university

[ yoo-nuh-vur-si-tee ]
/ ˌyu nəˈvɜr sɪ ti /

noun, plural u·ni·ver·si·ties.

an institution of learning of the highest level, having a college of liberal arts and a program of graduate studies together with several professional schools, as of theology, law, medicine, and engineering, and authorized to confer both undergraduate and graduate degrees. Continental European universities usually have only graduate or professional schools.

Nearby words

  1. universally,
  2. universals,
  3. universe,
  4. universe of discourse,
  5. universities,
  6. university city,
  7. university entrance,
  8. university extension,
  9. university heights,
  10. university park

Origin of university

1250–1300; Middle English universite < Old French < Medieval Latin ūniversitās, Late Latin: guild, corporation, Latin: totality, equivalent to ūnivers(us) (see universe) + -itās -ity

Related forms
Dictionary.com Unabridged Based on the Random House Unabridged Dictionary, © Random House, Inc. 2019

Examples from the Web for university


British Dictionary definitions for university

university

/ (ˌjuːnɪˈvɜːsɪtɪ) /

noun plural -ties

an institution of higher education having authority to award bachelors' and higher degrees, usually having research facilities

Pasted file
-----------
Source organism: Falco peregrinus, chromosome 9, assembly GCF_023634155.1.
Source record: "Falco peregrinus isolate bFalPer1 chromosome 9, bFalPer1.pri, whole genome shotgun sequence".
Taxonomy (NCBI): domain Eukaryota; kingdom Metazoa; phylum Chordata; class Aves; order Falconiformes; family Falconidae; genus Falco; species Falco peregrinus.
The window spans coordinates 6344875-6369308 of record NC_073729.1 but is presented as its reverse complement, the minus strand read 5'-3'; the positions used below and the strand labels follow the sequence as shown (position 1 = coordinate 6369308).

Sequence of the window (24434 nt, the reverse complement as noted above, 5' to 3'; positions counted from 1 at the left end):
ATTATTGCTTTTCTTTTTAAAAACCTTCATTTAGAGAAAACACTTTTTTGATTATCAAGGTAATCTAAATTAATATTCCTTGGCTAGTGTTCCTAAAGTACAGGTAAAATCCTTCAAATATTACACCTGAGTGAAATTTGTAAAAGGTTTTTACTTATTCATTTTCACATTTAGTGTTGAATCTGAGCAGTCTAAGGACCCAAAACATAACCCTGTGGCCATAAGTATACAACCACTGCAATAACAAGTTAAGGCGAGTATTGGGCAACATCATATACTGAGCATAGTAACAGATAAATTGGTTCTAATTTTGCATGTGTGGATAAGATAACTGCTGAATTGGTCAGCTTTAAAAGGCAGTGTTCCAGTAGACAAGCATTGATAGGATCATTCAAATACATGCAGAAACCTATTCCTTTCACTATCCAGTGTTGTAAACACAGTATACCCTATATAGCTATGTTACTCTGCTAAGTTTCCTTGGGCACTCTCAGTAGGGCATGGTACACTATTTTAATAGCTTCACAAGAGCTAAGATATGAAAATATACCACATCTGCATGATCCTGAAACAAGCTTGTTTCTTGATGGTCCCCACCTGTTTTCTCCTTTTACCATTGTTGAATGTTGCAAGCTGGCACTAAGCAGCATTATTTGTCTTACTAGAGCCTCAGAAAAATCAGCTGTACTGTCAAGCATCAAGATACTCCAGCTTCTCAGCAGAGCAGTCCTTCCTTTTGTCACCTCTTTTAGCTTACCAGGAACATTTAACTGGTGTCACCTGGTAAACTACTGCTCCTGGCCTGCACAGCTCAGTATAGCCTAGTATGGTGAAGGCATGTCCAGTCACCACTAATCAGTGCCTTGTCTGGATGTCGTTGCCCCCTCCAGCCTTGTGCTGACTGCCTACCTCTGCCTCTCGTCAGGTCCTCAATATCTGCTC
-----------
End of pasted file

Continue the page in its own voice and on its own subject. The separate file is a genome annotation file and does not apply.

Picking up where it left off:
the buildings, members, staff, or campus of a university

Word Origin for university

C14: from Old French universite, from Medieval Latin universitās group of scholars, from Late Latin: guild, society, body of men, from Latin: whole, totality, universe

Collins English Dictionary - Complete & Unabridged 2012 Digital Edition © William Collins Sons & Co. Ltd. 1979, 1986 © HarperCollins Publishers 1998, 2000, 2003, 2005, 2006, 2007, 2009, 2012

Word Origin and History for university

university

n.

c.1300, "institution of higher learning," also "body of persons constituting a university," from Anglo-French université, Old French universitei (13c.), from Medieval Latin universitatem (nominative universitas), in Late Latin "corporation, society," from Latin, "the whole, aggregate," from universus "whole, entire" (see universe). In the academic sense, a shortening of universitas magistrorum et scholarium "community of masters and scholars;" superseded studium as the word for this.

Online Etymology Dictionary, © 2010 Douglas Harper